But the Chiefs don’t match up well with the physicality and quickness of the 49ers’ top two targets for quarterback Jimmy Garoppplo, tight end George Kittle and rookie wide receiver Deebo Samuel. Veteran wideout Emmanuel Sanders also brings the savvy of operating against the Chiefs as a former recent Bronco. Also, with as much attention Kansas City will need to put on San Francisco’s running game, play-action will open things up all over the field. It’s also hard to get to Garoppolo when he’s releasing the ball quickly and playing off the run
Look for the 49ers to exploit the Chiefs’ linebackers and safety Daniel Sorensen here, too. Mostert and Coleman, if he returns to play from his shoulder injury, could both be busy in the short passing game to complement Kittle and Samuel stretching the middle of the field.
- Chiefs’ passing game vs. 49ers’ pass defense
The 49ers’ pass defense is good on every level, but it has enough holes for Mahomes to find things he likes with the Chiefs’ No. 5 passing offense. San Francisco will win with is pass rush at times, but Mahomes’ ability to extend plays with his feet and improv with his arm will cause some breakdowns.
The 49ers’ linebacking corps is much better with Kwon Alexander back to help Dre Greenlaw, and the return of safety Jaquiski Tartt can also help on tight end Travis Kelce. Richard Sherman is still a shutdown corner, but he doesn’t typically travel, and the Chiefs will often deploy the speed of wide receiver Tyreek Hill in the slot.
It will be hard for the 49ers to commit extra men at the right times to take away both Kelce and Hill. The Chiefs can also dig deep with Sammy Watkins, Demarcus Robinson, Mecole Hardman and Williams to create matchups they like.
The 49ers have great weapons, but they’re somewhat limited to Samuel, Kittle, Sanders and the backs. The Chiefs can go up to four deep at wideout and also have their two rookies, Hardman and running back Darwin Thompson, ready for some wrinkles.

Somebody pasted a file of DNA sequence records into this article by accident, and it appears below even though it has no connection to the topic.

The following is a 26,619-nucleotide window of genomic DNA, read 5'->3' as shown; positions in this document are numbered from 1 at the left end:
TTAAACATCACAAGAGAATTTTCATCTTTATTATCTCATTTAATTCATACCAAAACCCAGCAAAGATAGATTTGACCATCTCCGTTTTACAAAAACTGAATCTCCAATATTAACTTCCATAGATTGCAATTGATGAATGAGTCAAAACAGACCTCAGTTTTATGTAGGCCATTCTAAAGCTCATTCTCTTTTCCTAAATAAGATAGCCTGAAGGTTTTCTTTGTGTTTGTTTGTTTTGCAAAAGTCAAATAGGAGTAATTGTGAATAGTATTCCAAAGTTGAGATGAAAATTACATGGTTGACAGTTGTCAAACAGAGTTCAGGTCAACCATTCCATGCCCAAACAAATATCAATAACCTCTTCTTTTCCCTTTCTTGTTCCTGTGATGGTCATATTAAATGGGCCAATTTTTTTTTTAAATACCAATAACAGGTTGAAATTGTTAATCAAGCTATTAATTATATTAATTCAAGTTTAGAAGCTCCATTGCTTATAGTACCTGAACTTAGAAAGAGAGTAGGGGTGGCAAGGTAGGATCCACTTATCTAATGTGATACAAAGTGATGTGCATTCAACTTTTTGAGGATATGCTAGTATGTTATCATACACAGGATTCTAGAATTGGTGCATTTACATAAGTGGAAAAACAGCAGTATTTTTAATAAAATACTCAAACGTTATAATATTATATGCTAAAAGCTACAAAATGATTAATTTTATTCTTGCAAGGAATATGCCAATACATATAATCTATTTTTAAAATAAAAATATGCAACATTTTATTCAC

The Chiefs also have the most versatile defensive player in Super Bowl 54 in safety Tyrann Mathieu. Advantage: Chiefs.
- Special teams
The 49ers have a good pair with veteran kicker Robbie Gould and rookie punter Mitch Wishnowsky. The Chiefs counter with the confident combination of Harrison Butker and Dustin Colquitt.
Hardman is going to the Pro Bowl for his return prowess. That and Butker’s range break the tie. Advantage: Chiefs.
Andy Reid has the experience, and he has Super Bowl-winner Steve Spagnuolo coordinating the defense. Eric Bieniemy has been a terrific offensive coordinator, too.
But no duo schemed and managed personnel better than Kyle Shanahan and Robert Saleh for the 49ers did this season. Advantage: 49ers.
The Chiefs have a magical Mahomes, plus Reid and plenty of veterans hungry for a ring. But the 49ers seem to have a little more swagger, like they’ve been here before together even though they have not.
Garoppolo is unflappable, too, and the 49ers are more battle-tested. We trust San Francisco to pay attention to detail and make fewer mental mistakes. Advantage: 49ers.
Super Bowl prediction
The 49ers have more offensive firepower and less defensive holes. The Chiefs have plenty of big-play ability, too, but they also tend to give up more big plays. The 49ers are used to flying out of the gate with determination and discipline, while the Chiefs’ slow starting in the playoffs is a red flag. This has the making of a high-scoring affair that comes down to the last possession.
Shanahan already experienced the disappointment with the Falcons in Super Bowl 51, seeing a 28-3 lead evaporate. That won’t happen again, as a valiant comeback led by Mahomes will fall short with Gould kicking the game-winner.